EMS vs. ODM
The landscape for outsourcing electronics manufacturing services (EMS) has changed significantly in the last ten years resulting from a combination of the emergence of Taiwanese original design manufacturers (ODM) and the consolidation of traditional EMS providers.
Companies such as Foxconn, Flextronics, Jabil, Sanmina and Celestica are often referred to as EMS vendors, while companies like Compal, Quanta, Wistron and Inventec are referred to as ODM vendors.
Meanwhile, the convergence for these two types of service providers began a few years ago as both have been expanding their core disciplines and capabilities, so, OEM executives need to pay more attention to each vendor’s latest capabilities and performance to select one that does indeed match the OEM’s outsourcing objectives.
Acer founder Stan Shih was recently quoted in DigiTimes that many EMS providers will disappear and be replaced by (a term I believe he coined) design manufacturing services (DMS) companies, as EMS providers such as Flextronics and Foxconn (Hon Hai Precision Industry) started to strengthen their R&D abilities. Meanwhile, many ODMs are currently expanding their services to match the capabilities of EMS providers, so, they, too will end up being DMS providers.
An ODM differs from an EMS provider mainly on the capability of providing original design products, thus, saving the OEM customers significant non-recurring engineering (NRE) costs associated with product development.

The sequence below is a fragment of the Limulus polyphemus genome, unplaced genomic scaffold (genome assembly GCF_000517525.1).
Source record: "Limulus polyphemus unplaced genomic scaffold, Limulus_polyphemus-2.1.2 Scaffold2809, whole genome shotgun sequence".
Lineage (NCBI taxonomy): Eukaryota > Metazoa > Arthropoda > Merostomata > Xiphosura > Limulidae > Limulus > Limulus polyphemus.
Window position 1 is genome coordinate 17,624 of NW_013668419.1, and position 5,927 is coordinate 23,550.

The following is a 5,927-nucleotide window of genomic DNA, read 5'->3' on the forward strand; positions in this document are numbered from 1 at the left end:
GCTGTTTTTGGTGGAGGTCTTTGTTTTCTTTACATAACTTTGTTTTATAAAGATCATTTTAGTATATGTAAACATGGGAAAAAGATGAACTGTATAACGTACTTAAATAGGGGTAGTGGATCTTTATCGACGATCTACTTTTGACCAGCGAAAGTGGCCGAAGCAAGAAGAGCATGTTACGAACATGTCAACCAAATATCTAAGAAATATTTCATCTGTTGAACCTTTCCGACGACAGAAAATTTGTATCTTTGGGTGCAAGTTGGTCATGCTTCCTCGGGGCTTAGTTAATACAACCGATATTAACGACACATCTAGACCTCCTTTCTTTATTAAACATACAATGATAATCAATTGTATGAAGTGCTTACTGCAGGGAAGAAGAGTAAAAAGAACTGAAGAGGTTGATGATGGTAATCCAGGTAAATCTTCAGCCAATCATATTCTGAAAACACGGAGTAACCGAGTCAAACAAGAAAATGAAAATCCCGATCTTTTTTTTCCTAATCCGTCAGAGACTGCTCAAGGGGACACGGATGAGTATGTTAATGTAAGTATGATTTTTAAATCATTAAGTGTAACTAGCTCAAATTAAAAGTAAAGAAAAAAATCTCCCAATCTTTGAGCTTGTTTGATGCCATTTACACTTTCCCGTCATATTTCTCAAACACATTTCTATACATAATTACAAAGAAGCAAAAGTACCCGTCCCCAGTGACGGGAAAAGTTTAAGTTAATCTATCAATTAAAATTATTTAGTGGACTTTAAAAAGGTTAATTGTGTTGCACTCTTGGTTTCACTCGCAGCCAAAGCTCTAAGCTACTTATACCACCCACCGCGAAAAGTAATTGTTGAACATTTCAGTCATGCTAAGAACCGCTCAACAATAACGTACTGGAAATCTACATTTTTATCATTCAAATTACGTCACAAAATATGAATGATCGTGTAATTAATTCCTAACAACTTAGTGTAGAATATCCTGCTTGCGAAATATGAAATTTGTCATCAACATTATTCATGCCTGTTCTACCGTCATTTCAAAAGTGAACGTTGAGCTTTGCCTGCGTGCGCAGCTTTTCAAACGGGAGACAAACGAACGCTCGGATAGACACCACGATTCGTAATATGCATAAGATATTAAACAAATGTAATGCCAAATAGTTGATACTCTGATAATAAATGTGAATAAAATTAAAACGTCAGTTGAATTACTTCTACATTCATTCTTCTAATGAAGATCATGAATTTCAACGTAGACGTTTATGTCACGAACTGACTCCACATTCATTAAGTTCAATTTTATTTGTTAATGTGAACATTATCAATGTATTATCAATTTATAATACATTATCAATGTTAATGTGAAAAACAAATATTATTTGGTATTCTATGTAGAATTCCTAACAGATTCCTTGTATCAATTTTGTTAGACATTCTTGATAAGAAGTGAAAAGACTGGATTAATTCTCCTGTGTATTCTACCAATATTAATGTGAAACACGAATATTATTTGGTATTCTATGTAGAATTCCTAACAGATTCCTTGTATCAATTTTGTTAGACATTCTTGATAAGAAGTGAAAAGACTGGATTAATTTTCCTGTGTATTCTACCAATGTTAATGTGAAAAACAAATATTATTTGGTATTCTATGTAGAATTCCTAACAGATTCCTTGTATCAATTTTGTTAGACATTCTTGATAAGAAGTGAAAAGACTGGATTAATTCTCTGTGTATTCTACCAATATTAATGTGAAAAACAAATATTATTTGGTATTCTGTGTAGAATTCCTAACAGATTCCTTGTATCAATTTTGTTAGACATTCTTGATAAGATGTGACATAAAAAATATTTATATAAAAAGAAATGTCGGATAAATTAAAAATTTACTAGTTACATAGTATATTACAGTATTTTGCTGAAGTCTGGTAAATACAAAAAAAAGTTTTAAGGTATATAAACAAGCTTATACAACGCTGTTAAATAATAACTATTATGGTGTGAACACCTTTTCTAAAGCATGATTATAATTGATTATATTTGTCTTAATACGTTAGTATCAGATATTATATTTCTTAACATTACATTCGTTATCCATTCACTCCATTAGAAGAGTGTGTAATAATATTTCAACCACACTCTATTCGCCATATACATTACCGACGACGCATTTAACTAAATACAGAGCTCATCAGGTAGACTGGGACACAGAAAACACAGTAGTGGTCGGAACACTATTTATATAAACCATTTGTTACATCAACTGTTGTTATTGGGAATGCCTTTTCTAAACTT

While many ODMs do not yet have the expertise for very high-end system design, they are indeed experienced in consumer electronics due to deep design talent in Taiwan, and gradually expanding to China, as Taiwanese ODMs start to move more of their operations onto mainland China for even lower labor costs.
Asia Pacific’s growing consumption
Intel’s 2008 annual report showed revenues derived from the Asia Pacific region grew from 28% in 2006 to 40% in 2007 and to 51% in 2008.
Part of the driver for this incredible growth is attributed to the expansion of China as a consumer market; however, it is also driven by the growth of the Taiwanese ODMs who have established a large eco-system with full design, manufacturing, and integration operations in the region.
The EMS / ODM sector is a very dynamic market with recent rises in M&A as well as vendors re-focusing on newer markets. It is crucial for OEM executives to survey and understand their potential EMS / ODM partners’ latest capabilities and business strategies, core strengths, as well as historical performance verses the OEM’s own outsourcing strategy to enable the OEM to select the most optimal outsourcing partner to gain cost advantages while minimizing supply chain risks.